Justia Drugs & Biotech Opinion Summaries

Articles Posted in Commercial Law
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Health benefit plans sued GSK, the manufacturer of the prescription drug Avandia, under state consumer-protection laws and the Racketeer Influenced and Corrupt Organizations Act, 18 U.S.C. ch. 96 (RICO), based on GSK’s marketing of Avandia as having benefits to justify its price, which was higher than the price of other drugs used to treat type-2 diabetes. The district court granted GSK summary judgment, finding that the state-law consumer-protection claims were preempted by the Federal Food, Drug, and Cosmetic Act (FDCA), 21 U.S.C. ch. 9; the Plans had failed to identify a sufficient “enterprise” for purposes of RICO; and the Plans’ arguments related to GSK’s alleged attempts to market Avandia as providing cardiovascular “benefits” were “belated.” The Third Circuit reversed, applying the Supreme Court’s 2019 "Merck" decision. The state-law consumer-protection claims are not preempted by the FDCA. The Plans should have been given the opportunity to seek discovery before summary judgment on the RICO claims. Further, from the inception of this litigation, the Plans’ claims have centered on GSK’s marketing of Avandia as providing cardiovascular benefits as compared to other forms of treatment, so the district court’s refusal to consider the Plans’ “benefits” arguments was in error because those arguments were timely raised. View "In re: Avandia Marketing, Sales and Products Liability Litigation" on Justia Law

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In 2017, Maryland enacted “An Act concerning Public Health – Essential Off-Patent or Generic Drugs – Price Gouging – Prohibition.” The Act, Md. Code, Health–General 2-802(a), prohibits manufacturers or wholesale distributors from “engag[ing] in price gouging in the sale of an essential off-patent or generic drug,” defines “price gouging” as “an unconscionable increase in the price of a prescription drug,” and “unconscionable increase” as “excessive and not justified by the cost of producing the drug or the cost of appropriate expansion of access to the drug to promote public health” that results in consumers having no meaningful choice about whether to purchase the drug at an excessive price due to the drug’s importance to their health and insufficient competition. The “essential” medications are “made available for sale in [Maryland]” and either appear on the Model List of Essential Medicines most recently adopted by the World Health Organization or are “designated . . . as an essential medicine due to [their] efficacy in treating a life-threatening health condition or a chronic health condition that substantially impairs an individual’s ability to engage in activities of daily living.” The Fourth Circuit reversed the dismissal of a “dormant commerce clause” challenge to the Act, finding that it directly regulates the price of transactions that occur outside Maryland. View "Association for Accessible Medicine v. Frosh" on Justia Law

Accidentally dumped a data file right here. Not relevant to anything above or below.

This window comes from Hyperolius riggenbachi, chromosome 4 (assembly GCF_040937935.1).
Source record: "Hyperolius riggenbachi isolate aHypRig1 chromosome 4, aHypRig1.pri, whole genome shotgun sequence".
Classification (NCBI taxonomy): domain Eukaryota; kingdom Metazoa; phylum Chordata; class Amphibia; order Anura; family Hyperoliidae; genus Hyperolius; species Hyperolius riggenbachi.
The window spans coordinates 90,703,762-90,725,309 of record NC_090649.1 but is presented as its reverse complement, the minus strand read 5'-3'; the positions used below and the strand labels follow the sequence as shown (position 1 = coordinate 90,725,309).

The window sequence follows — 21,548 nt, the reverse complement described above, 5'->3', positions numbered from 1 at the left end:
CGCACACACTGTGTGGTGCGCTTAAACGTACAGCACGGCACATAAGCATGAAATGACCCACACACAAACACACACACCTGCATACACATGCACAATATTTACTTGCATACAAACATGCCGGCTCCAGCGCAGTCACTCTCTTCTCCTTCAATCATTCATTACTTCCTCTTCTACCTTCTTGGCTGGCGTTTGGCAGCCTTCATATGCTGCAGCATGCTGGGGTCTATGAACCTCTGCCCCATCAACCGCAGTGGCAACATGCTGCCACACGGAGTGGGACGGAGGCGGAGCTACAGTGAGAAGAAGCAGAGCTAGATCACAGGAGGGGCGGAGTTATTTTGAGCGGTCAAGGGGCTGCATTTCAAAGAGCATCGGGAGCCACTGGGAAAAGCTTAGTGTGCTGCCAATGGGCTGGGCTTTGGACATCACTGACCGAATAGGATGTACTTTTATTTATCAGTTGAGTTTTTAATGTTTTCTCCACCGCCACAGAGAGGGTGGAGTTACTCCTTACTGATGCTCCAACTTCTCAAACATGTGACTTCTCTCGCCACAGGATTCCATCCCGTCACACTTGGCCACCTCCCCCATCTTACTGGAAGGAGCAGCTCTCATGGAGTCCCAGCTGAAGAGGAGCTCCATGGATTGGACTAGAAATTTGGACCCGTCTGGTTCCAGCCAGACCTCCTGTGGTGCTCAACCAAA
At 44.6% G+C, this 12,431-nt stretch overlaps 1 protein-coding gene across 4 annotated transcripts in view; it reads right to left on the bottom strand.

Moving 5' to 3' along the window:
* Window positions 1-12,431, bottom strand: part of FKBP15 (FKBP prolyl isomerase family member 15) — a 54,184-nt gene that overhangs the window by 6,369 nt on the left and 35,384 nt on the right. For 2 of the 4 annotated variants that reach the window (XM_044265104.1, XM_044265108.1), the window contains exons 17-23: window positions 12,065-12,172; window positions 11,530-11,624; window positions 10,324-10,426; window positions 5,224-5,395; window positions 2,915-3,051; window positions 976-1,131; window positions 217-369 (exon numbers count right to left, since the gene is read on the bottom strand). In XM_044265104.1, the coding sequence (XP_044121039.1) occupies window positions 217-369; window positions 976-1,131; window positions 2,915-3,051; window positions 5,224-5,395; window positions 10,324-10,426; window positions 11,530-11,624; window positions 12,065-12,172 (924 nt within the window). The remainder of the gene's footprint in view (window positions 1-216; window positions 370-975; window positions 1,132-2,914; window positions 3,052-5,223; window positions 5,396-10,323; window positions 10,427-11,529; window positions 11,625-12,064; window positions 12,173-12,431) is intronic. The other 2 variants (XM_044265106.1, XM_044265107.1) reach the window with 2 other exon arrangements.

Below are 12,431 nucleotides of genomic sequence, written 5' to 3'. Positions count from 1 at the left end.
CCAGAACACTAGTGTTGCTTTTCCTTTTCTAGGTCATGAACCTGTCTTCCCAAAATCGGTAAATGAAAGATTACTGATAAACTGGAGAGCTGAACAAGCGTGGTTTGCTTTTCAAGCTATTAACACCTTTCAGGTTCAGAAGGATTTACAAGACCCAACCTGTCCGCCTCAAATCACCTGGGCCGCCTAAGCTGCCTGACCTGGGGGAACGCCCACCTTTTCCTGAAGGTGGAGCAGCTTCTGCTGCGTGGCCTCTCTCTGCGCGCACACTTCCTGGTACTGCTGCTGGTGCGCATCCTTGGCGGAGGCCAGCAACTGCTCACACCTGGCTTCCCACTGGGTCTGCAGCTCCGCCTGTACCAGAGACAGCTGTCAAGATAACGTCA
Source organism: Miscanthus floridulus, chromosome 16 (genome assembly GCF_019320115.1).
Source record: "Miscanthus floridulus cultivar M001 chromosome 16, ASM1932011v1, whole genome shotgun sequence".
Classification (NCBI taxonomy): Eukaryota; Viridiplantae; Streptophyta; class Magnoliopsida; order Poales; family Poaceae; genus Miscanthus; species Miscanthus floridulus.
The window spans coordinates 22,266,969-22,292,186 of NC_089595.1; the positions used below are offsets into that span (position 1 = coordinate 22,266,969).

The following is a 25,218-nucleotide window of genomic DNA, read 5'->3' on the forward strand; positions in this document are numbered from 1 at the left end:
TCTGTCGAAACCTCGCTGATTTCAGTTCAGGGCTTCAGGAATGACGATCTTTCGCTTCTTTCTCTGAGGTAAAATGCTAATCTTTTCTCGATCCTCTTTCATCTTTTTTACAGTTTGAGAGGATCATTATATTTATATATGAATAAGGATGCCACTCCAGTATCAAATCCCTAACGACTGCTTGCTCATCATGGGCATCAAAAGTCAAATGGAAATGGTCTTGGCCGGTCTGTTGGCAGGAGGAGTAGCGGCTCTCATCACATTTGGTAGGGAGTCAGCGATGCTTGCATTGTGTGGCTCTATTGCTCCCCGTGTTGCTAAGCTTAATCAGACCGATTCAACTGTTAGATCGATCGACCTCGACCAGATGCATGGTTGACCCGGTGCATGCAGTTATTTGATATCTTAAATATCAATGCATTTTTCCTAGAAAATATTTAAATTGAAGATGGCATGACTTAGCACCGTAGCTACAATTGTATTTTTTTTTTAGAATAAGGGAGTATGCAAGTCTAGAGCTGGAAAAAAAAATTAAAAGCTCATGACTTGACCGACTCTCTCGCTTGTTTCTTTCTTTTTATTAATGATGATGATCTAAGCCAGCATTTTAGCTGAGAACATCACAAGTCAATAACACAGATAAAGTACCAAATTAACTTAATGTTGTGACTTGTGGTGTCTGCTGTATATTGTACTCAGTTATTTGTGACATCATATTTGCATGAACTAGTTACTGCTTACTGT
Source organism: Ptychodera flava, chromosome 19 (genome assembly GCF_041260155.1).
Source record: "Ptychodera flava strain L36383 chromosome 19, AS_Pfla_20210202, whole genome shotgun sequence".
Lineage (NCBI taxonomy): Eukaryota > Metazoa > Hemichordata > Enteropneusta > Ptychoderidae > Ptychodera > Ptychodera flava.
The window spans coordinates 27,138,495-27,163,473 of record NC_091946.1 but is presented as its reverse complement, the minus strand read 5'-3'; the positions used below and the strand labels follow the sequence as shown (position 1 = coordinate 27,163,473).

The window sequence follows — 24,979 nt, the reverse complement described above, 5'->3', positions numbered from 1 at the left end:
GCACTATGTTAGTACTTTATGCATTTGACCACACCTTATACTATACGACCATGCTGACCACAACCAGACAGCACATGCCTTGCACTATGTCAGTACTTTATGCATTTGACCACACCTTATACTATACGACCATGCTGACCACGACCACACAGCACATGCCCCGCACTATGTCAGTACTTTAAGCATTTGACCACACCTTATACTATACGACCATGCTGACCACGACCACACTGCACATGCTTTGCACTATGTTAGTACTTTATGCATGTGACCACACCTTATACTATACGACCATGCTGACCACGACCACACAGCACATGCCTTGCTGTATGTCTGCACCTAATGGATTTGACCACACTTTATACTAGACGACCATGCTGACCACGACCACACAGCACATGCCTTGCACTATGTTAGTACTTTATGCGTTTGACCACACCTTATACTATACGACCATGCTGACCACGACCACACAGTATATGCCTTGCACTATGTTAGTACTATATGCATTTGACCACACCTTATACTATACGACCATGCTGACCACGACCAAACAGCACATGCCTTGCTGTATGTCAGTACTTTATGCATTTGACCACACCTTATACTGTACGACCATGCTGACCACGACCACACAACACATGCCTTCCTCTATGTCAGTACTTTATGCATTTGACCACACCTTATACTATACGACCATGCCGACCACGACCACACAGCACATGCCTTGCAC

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Baxter’s Colleague Infusion Pump, an electronic device used to deliver intravenous fluids to patients, was known to have a range of defects. The FDA sent Baxter warning letters. Baxter’s response was not satisfactory. In 2005 the FDA sought forfeiture of all Baxter‐owned Pumps. In 2006, Baxter entered into a Consent Decree to stop manufacturing and distributing all models of the Pump within the U.S., and committed to bringing the approximately 200,000 Pumps in the hands of health care professionals into compliance with the FDA Act. Baxter devoted significant resources to fixing the Pumps, but the FDA was not satisfied and ordered a product recall. In a derivative suit, plaintiffs alleged that that Baxter’s directors and officers breached fiduciary duties by consciously disregarding their responsibility to bring about compliance with the Consent Decree, causing Baxter to lose more than $550 million. Plaintiffs did not first ask Baxter’s board of directors to pursue those claims, but alleged futility. The district court dismissed, finding that Westmoreland failed adequately to plead demand futility, as required by FRCP 23.1(b)(3) and Delaware substantive law. The Seventh Circuit reversed, stating that particularized facts furnished by plaintiffs cast a reasonable doubt that the defendants’ conduct was the product of a valid exercise of business judgment. View "Westmoreland Cnty. Emps. Retirement Sys. v. Parkinson" on Justia Law

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The companies are direct competitors in importing and distributing pharmaceutical ingredients manufactured in China. Plaintiff claimed that defendant intentionally interfered with one of its contracts and sought damages. In court-ordered settlement negotiations, plaintiff demanded $675,000. Defendant made a counter-offer, demanding that plaintiff pay it $444,444.44 in order to settle the case and avoid a motion for sanctions and a suit for malicious prosecution. The court noted that the peculiar amount was due to the fact that the number four is considered an unlucky number in Chinese culture because it is homophonous with the Chinese word for death, but concluded that it was not a death threat and declined to impose sanctions. The court later entered summary judgment for defendant. The First Circuit affirmed the court's refusal to impose sanctions under FRCP 11. Plaintiff's claims were not patently frivolous. View "CQ Int'l Co., Inc. v. Rochem Int'l, Inc., USA" on Justia Law